IE8 Meta Declaration Not Required For HTML5

In the whole backlash of the IE8 announcement, an important piece of information got overshadowed. If you use HTML5, you can skip the effort for version targeting. So, use HTML5 and then you can forget about coding for browsers. I am glad that at least for the developers who are coding for the future do not get punished for past mistakes.

As John Resig explains, you can use <!DOCTYPE html> and the popular browsers will switch into a standards mode. A big incentive for starting with HTML5, if you are not already convinced about it.

However, I wonder if HTML5 is not going to happen before IE8 comes out. The HTML5 draft was recently announced. And given the adoption rate of the industry for other technologies, including the strict DOCTYPE, HTML5 is not going to be the one widely deployed anytime soon. So the IE8 meta acrobatics will stay for the majority, which I think is still sad.

To think of it, I do not consider adding that single line of declaration a lot of effort. The problem is with the approach we are taking to solve this problem. The effort gets monumental when you have to track the changes across various versions of various browsers. It is not about that line of code, it is about the default behavior of a popular browser and treating workarounds as permanent solutions.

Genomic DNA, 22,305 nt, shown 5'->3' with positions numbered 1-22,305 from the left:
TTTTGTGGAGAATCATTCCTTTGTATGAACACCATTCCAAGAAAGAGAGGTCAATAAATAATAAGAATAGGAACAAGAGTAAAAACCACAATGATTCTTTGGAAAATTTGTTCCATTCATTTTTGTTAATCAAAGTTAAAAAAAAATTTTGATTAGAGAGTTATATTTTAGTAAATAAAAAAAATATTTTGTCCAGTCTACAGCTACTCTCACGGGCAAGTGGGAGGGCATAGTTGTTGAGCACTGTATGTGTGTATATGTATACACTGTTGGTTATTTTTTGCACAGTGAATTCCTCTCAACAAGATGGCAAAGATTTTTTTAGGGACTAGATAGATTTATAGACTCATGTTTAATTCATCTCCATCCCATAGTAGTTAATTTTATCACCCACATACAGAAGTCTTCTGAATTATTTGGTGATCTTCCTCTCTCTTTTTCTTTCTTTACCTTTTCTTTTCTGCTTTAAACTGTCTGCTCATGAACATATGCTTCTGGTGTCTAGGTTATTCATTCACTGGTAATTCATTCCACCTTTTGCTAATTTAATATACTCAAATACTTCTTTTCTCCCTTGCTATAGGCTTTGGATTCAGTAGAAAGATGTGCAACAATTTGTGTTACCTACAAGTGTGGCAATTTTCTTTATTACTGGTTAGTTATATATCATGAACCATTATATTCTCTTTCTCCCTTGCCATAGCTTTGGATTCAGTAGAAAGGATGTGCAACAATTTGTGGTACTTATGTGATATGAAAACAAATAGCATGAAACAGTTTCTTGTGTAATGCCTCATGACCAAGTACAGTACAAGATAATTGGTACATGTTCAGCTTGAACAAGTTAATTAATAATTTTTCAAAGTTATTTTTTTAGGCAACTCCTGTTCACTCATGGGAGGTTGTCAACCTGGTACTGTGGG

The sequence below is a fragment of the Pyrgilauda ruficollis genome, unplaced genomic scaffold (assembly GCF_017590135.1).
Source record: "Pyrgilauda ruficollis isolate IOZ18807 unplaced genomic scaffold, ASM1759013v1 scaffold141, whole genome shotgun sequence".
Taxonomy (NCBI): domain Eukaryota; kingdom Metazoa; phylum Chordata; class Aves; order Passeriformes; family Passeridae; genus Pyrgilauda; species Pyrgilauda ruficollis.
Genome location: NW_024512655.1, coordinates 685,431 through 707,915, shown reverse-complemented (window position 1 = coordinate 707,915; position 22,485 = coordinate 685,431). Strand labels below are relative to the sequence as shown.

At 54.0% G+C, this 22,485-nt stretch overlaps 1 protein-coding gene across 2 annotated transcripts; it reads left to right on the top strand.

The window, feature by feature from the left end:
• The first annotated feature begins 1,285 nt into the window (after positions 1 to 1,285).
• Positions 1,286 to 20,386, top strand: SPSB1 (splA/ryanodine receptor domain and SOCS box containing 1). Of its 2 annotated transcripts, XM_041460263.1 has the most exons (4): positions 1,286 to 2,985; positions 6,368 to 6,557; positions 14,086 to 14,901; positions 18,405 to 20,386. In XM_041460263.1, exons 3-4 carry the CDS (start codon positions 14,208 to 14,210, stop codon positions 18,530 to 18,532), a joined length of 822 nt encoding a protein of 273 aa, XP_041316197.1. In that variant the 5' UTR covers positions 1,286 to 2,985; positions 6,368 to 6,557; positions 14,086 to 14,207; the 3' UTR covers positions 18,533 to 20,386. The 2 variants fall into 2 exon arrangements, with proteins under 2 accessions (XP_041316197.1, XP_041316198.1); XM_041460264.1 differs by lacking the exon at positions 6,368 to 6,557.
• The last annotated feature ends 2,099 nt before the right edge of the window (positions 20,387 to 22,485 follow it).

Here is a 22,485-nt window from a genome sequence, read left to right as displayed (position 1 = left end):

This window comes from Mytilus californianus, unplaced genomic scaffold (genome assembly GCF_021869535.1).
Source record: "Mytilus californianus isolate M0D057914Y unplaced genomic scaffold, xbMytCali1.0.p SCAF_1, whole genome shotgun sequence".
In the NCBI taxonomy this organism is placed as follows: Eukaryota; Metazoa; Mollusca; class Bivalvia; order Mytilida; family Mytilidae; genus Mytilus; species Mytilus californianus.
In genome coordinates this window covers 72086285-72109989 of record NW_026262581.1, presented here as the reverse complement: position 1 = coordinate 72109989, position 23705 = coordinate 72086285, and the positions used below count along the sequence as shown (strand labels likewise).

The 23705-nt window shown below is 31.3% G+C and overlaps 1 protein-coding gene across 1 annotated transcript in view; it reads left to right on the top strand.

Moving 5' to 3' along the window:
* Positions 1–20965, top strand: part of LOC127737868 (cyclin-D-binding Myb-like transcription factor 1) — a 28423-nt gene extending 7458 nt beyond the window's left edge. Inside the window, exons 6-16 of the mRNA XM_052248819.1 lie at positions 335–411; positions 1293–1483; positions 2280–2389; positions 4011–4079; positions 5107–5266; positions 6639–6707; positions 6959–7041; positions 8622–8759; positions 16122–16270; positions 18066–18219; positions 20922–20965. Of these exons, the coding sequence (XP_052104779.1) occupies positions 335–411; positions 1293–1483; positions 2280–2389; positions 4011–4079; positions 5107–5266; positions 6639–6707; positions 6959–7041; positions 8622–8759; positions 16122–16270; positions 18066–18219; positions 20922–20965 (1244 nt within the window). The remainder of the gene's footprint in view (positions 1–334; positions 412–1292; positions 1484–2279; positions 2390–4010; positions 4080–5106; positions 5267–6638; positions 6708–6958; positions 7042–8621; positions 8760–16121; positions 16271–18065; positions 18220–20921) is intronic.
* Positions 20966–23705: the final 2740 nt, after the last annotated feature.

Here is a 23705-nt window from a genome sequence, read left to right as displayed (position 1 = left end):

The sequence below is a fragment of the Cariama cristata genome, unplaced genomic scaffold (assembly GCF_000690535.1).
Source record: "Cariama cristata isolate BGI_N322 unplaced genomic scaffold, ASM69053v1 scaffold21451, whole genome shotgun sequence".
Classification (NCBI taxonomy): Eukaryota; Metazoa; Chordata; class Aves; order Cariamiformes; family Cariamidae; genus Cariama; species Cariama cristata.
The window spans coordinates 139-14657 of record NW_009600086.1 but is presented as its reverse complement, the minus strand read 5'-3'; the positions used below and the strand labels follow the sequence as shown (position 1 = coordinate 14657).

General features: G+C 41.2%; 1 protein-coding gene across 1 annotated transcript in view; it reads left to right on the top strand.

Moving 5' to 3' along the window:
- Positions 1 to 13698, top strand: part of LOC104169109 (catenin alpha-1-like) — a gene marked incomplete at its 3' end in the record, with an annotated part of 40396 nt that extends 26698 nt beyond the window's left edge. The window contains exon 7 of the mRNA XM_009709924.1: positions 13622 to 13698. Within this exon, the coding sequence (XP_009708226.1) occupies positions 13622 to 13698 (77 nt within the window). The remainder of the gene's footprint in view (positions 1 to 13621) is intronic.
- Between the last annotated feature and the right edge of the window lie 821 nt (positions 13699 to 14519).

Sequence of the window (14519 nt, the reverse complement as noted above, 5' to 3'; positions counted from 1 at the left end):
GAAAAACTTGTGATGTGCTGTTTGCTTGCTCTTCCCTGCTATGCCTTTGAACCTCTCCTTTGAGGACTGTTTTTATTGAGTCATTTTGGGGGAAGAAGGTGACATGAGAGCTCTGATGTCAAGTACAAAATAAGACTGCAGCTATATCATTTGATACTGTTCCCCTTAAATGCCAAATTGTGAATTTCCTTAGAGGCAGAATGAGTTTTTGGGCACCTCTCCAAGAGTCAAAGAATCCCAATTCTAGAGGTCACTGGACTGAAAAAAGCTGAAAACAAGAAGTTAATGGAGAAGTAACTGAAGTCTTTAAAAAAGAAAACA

Discussion [Participate or Link]

  1. Jeremy said:

    I don’t think it matters much. The meta tag is just for you to help make sure your old, crappy, non-standards-compliant code will keep working like it was tested, even though you’re not going to update it.

    For future development, develop to standards! Not to any specific browser version.

    If you have to support browsers that don’t support standards, nothing has changed. You still have to add your fixes and hacks sometimes, but keep them seperated (e.g., external CSS files and JavaScript files that are linked/included) so it’s easy to take them aways as old browsers die.

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Abhijit Nadgouda
iface Consulting
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